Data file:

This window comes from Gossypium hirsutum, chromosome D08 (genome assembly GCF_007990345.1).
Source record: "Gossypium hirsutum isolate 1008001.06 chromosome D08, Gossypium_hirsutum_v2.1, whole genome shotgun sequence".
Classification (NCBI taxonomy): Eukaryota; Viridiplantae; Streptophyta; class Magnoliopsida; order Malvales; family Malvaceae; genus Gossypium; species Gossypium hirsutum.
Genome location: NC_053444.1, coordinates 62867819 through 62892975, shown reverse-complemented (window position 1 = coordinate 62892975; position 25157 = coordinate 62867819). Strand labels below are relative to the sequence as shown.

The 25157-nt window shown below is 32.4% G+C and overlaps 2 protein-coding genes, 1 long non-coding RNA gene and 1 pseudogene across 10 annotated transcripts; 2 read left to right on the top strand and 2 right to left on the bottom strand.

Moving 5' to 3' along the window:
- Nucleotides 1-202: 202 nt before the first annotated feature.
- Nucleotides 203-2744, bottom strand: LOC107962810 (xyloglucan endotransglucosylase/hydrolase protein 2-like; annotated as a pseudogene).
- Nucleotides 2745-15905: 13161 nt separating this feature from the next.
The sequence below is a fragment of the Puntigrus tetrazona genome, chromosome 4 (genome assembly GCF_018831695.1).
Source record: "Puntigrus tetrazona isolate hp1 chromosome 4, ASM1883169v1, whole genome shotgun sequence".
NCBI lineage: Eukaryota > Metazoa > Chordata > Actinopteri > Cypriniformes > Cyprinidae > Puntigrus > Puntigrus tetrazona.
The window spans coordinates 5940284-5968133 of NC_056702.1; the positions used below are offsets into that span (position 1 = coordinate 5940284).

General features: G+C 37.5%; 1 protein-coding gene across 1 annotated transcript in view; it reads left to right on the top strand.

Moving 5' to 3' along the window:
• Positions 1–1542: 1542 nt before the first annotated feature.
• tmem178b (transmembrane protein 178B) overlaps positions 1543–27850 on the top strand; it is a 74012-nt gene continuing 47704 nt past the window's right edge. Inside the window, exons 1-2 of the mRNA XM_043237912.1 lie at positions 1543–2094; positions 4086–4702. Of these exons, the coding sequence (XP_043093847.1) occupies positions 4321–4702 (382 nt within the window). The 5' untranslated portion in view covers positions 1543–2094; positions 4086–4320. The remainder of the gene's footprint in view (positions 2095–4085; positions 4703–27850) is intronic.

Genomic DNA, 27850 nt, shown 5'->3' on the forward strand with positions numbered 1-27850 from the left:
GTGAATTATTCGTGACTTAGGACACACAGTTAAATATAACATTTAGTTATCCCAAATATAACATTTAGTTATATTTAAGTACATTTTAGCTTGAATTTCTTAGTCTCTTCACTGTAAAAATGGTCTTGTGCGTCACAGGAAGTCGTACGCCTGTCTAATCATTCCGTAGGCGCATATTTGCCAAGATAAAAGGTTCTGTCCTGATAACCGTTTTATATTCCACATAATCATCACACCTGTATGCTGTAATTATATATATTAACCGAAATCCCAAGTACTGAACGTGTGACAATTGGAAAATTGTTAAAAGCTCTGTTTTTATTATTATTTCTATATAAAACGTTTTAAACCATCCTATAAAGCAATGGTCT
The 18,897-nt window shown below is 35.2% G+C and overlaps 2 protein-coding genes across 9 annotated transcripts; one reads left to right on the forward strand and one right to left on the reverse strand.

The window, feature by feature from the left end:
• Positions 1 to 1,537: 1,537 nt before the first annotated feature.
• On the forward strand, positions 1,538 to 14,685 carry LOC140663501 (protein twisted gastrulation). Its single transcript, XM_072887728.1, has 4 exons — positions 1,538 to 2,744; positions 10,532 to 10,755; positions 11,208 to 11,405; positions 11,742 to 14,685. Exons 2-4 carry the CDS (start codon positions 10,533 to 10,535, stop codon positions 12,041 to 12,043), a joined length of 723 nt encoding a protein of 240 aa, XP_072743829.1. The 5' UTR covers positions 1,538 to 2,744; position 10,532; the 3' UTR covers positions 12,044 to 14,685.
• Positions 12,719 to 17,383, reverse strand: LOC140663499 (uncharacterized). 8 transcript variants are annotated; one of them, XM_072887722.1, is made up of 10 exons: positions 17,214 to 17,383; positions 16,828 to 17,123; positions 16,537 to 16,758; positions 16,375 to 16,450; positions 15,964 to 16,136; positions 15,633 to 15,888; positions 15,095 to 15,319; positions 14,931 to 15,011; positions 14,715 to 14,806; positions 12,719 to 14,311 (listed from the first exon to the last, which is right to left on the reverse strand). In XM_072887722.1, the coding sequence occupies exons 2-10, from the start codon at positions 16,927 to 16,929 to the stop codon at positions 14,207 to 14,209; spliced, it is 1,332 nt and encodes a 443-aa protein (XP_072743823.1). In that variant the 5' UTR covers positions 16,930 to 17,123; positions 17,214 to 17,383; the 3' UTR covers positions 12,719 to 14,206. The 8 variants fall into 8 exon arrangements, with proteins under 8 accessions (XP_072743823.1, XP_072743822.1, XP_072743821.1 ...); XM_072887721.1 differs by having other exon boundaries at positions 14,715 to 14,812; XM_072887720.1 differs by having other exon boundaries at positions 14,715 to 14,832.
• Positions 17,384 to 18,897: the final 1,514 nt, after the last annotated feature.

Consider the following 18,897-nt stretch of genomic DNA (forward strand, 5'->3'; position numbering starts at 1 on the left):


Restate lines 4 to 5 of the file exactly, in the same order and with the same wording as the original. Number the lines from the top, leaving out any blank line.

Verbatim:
Genome location: NC_053444.1, coordinates 62867819 through 62892975, shown reverse-complemented (window position 1 = coordinate 62892975; position 25157 = coordinate 62867819). Strand labels below are relative to the sequence as shown.

The 25157-nt window shown below is 32.4% G+C and overlaps 2 protein-coding genes, 1 long non-coding RNA gene and 1 pseudogene across 10 annotated transcripts; 2 read left to right on the top strand and 2 right to left on the bottom strand.